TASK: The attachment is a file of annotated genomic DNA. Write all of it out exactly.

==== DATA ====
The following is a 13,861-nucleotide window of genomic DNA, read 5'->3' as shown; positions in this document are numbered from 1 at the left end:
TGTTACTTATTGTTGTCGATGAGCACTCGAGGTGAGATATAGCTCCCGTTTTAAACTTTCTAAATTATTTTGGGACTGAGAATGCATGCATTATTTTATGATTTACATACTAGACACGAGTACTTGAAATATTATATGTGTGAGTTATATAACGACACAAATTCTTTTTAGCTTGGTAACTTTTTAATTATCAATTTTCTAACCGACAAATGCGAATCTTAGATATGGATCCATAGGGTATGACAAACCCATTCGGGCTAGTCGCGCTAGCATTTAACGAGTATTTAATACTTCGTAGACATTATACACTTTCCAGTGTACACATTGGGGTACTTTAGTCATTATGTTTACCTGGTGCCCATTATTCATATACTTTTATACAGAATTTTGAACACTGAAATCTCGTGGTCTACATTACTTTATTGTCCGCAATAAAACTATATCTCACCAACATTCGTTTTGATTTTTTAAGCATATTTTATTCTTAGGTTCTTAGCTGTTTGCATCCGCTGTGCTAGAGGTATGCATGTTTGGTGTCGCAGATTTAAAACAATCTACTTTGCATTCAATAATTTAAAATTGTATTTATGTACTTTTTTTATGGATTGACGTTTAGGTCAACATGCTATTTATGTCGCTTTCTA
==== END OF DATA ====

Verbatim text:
The following is a 13,861-nucleotide window of genomic DNA, read 5'->3' as shown; positions in this document are numbered from 1 at the left end:
TGTTACTTATTGTTGTCGATGAGCACTCGAGGTGAGATATAGCTCCCGTTTTAAACTTTCTAAATTATTTTGGGACTGAGAATGCATGCATTATTTTATGATTTACATACTAGACACGAGTACTTGAAATATTATATGTGTGAGTTATATAACGACACAAATTCTTTTTAGCTTGGTAACTTTTTAATTATCAATTTTCTAACCGACAAATGCGAATCTTAGATATGGATCCATAGGGTATGACAAACCCATTCGGGCTAGTCGCGCTAGCATTTAACGAGTATTTAATACTTCGTAGACATTATACACTTTCCAGTGTACACATTGGGGTACTTTAGTCATTATGTTTACCTGGTGCCCATTATTCATATACTTTTATACAGAATTTTGAACACTGAAATCTCGTGGTCTACATTACTTTATTGTCCGCAATAAAACTATATCTCACCAACATTCGTTTTGATTTTTTAAGCATATTTTATTCTTAGGTTCTTAGCTGTTTGCATCCGCTGTGCTAGAGGTATGCATGTTTGGTGTCGCAGATTTAAAACAATCTACTTTGCATTCAATAATTTAAAATTGTATTTATGTACTTTTTTTATGGATTGACGTTTAGGTCAACATGCTATTTATGTCGCTTTCTA